Are We Post-Racial?

Are we a post-racial society?

Back in 2008, during the past presidential election, a theme among those supporting President Obama was that with his ascension to the White House would come the fall of racism in our society. After his inauguration, people suggested that we were now a post-racial society and he was a post-racial president. I don’t mean to sound pessimistic, but…

From my perspective, over the last four years, our society has become more racially divided, not less. It seems we lulled ourselves into believing racism was no longer a problem. What has happened over the last few years is that we discovered just below the surface are some deep seeded racial attitudes.

The cartoon to the left was from a “Values Voters Summit” last September. The cartoon to the
right was published not long after President Obama was elected. The monkey represented President Obama. At best, both cartoons are racially insensitive. At worst, they are examples of racism. (I guess racism is in the eye of the beholder. I think they are both racist.) There are far worst examples of racist cartoons I could have posted, but I think you get the idea.

When a white person, like myself, brings up examples and issues of racism, many of my white friends immediately give examples of “reverse racism.” When it comes to politics they mention the other side comparing President Bush to Hitler and all the terrible things said about him. Yes, President Bush did endure horrible attacks. But since when do two wrongs make a right? Besides, the attacks on Bush were not racist, but political and philosophical. Furthermore, does the fact that white people have experienced racism mean that racism does not exist? Can we not talk about racism because we know of white people who have been discriminated against? It seems to me, examples of reverse racism should make us more aware and more willing to talk about race, not less.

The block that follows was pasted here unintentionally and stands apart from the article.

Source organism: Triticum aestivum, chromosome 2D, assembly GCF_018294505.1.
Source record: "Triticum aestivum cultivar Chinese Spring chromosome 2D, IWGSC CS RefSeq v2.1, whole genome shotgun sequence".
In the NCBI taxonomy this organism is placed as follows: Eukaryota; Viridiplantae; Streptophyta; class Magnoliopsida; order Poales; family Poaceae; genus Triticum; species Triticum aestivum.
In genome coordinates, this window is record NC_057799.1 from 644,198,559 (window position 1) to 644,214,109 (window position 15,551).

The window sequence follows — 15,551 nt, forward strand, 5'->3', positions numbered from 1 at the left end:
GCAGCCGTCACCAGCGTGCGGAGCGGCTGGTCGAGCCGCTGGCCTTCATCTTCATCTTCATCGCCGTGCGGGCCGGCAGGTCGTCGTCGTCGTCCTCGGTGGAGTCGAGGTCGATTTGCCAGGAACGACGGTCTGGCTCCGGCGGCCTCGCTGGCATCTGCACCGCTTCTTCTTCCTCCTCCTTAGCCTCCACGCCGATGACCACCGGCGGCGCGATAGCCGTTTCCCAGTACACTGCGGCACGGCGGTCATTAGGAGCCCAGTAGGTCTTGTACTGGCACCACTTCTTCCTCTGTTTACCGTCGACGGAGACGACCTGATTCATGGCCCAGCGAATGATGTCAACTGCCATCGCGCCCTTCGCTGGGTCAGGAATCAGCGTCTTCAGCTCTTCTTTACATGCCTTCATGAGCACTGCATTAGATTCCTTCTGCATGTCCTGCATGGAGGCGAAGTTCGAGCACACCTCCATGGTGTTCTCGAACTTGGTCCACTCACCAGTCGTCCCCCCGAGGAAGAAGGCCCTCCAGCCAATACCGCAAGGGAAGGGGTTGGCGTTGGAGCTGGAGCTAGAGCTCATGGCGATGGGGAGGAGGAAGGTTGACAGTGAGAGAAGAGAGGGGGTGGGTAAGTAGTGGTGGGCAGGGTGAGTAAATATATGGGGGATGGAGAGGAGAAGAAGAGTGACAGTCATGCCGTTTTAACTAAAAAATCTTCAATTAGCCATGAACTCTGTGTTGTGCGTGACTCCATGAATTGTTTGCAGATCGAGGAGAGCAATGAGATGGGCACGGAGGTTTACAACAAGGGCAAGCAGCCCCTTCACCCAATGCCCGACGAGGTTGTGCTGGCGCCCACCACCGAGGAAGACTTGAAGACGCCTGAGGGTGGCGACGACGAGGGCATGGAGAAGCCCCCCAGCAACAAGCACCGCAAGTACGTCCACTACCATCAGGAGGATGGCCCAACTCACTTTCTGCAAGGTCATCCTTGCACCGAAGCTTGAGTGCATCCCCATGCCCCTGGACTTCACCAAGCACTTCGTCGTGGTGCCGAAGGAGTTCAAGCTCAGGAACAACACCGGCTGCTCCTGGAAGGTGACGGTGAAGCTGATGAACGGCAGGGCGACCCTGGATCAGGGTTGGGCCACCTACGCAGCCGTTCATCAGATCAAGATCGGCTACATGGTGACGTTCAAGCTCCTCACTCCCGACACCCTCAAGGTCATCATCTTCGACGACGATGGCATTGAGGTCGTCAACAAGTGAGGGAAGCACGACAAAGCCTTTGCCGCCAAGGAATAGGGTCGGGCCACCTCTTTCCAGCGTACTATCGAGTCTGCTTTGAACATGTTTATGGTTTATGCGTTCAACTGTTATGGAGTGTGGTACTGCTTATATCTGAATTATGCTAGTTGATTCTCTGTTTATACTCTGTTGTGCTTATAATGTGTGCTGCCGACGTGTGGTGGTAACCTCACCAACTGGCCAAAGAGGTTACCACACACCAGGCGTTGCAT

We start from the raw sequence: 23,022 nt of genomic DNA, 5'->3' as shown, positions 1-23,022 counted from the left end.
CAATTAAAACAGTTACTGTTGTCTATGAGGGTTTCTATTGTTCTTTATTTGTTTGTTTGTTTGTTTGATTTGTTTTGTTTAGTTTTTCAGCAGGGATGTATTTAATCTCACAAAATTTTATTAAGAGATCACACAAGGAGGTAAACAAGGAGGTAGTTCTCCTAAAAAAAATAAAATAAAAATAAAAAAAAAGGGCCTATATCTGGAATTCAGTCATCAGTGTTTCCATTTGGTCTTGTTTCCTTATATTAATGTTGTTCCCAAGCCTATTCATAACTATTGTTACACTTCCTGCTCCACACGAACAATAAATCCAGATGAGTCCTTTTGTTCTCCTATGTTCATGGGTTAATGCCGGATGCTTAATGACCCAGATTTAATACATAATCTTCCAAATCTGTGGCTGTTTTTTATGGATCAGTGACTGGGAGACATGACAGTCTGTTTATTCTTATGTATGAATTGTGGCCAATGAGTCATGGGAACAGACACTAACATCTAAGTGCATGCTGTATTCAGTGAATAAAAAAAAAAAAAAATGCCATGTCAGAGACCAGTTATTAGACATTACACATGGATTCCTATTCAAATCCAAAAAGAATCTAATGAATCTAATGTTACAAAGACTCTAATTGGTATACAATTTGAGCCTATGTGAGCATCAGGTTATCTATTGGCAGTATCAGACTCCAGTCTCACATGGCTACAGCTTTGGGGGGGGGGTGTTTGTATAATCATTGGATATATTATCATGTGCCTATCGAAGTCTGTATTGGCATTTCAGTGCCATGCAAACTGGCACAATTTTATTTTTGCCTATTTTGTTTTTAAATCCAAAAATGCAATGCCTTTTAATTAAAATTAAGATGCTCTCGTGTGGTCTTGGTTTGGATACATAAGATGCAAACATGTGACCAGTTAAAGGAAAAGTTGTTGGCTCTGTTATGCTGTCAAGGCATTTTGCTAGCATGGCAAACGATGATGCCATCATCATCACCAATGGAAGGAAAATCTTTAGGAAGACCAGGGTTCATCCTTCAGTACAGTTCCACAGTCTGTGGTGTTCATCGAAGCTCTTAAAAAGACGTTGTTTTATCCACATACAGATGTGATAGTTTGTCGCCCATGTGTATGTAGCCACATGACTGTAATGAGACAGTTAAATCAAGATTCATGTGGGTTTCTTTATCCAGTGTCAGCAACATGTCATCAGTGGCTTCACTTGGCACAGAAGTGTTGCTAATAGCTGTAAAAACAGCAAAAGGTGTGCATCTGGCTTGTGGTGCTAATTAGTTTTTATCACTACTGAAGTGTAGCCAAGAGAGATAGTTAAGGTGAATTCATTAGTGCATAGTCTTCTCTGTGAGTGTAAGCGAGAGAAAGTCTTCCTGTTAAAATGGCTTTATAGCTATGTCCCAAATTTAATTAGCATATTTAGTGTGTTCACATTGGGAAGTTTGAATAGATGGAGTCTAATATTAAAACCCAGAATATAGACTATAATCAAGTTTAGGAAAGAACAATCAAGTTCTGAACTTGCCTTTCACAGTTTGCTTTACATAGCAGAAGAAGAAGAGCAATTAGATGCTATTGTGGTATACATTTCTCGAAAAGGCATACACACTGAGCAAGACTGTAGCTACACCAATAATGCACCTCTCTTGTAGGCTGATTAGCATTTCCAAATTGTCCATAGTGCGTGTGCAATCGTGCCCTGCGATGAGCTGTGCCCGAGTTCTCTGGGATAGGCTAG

Here’s the difference between the racism most whites experience compared to the racism most blacks experience. Whites experience individual racism. In other words, it’s one person, who for whatever reason, feels another person treated them unfairly because of their race. Blacks experience, not only individual racism, but institutional racism. In other words, at times, they feel entire systems of society have treated them unfairly. I can no more judge the validity of their experience with institutional racism then they can judge my experience with individual racism. However, and please read this next sentence carefully, I believe it is impossible for members of the dominant group to truly experience racism, especially institutional racism. (Maybe I will explain that sentence more in a future post.)